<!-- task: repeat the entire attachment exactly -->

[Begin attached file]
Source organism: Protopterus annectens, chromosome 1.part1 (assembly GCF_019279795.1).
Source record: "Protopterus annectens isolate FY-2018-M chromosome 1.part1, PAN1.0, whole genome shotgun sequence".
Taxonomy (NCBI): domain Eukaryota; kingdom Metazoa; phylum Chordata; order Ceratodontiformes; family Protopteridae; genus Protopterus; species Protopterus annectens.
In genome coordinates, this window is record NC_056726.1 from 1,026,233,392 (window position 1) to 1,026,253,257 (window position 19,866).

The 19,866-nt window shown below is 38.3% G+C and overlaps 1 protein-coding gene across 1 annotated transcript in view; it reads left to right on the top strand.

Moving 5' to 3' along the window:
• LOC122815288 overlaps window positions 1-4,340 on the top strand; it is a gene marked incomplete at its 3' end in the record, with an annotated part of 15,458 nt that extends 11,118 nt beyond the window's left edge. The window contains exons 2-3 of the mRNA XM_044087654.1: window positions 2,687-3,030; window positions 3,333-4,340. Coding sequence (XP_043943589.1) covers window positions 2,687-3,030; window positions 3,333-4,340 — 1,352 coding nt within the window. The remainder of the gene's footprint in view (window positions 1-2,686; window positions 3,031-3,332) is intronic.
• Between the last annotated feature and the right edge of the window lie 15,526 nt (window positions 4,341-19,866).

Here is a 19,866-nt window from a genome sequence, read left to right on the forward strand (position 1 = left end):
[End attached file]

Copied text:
Source organism: Protopterus annectens, chromosome 1.part1 (assembly GCF_019279795.1).
Source record: "Protopterus annectens isolate FY-2018-M chromosome 1.part1, PAN1.0, whole genome shotgun sequence".
Taxonomy (NCBI): domain Eukaryota; kingdom Metazoa; phylum Chordata; order Ceratodontiformes; family Protopteridae; genus Protopterus; species Protopterus annectens.
In genome coordinates, this window is record NC_056726.1 from 1,026,233,392 (window position 1) to 1,026,253,257 (window position 19,866).

The 19,866-nt window shown below is 38.3% G+C and overlaps 1 protein-coding gene across 1 annotated transcript in view; it reads left to right on the top strand.

Moving 5' to 3' along the window:
• LOC122815288 overlaps window positions 1-4,340 on the top strand; it is a gene marked incomplete at its 3' end in the record, with an annotated part of 15,458 nt that extends 11,118 nt beyond the window's left edge. The window contains exons 2-3 of the mRNA XM_044087654.1: window positions 2,687-3,030; window positions 3,333-4,340. Coding sequence (XP_043943589.1) covers window positions 2,687-3,030; window positions 3,333-4,340 — 1,352 coding nt within the window. The remainder of the gene's footprint in view (window positions 1-2,686; window positions 3,031-3,332) is intronic.
• Between the last annotated feature and the right edge of the window lie 15,526 nt (window positions 4,341-19,866).

Here is a 19,866-nt window from a genome sequence, read left to right on the forward strand (position 1 = left end):